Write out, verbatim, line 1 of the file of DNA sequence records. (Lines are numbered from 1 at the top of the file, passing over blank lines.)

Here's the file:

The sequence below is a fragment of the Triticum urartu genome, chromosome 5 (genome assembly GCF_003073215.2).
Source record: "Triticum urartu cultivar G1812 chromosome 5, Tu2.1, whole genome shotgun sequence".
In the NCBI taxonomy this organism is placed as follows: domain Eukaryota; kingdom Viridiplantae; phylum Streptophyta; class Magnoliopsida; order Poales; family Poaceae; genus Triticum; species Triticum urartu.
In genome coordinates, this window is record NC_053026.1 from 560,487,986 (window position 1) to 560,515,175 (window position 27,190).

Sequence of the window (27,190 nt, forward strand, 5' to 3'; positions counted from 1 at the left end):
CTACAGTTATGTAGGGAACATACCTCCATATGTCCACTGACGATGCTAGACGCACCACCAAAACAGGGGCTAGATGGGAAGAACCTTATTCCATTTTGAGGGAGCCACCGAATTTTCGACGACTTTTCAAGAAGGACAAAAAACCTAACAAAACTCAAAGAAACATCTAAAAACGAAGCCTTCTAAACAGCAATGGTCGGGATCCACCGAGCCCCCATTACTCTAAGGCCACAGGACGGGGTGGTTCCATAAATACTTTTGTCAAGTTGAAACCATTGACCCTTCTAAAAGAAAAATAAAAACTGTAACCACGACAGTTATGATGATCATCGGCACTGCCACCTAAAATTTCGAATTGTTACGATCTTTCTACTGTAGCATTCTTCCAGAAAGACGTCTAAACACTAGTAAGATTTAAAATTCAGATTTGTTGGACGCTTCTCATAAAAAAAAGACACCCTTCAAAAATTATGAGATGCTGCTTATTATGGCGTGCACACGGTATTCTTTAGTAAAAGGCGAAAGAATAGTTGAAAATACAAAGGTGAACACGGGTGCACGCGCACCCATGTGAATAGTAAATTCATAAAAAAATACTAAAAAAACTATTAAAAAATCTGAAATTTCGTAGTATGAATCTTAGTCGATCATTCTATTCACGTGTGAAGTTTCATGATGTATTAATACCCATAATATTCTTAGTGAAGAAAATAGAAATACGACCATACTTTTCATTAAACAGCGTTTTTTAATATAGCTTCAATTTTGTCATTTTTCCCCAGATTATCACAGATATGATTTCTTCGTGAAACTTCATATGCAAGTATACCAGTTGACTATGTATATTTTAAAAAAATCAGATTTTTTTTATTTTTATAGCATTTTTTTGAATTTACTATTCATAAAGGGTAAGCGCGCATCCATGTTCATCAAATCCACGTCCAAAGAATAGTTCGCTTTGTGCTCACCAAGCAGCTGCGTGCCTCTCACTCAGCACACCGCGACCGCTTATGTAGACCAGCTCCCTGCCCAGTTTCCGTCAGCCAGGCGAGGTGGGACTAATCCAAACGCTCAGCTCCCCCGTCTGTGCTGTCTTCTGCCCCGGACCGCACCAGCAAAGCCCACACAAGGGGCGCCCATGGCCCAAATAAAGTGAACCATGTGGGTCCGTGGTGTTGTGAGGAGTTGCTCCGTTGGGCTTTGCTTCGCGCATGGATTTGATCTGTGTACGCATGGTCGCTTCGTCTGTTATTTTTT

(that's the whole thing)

The sequence below is a fragment of the Triticum urartu genome, chromosome 5 (genome assembly GCF_003073215.2).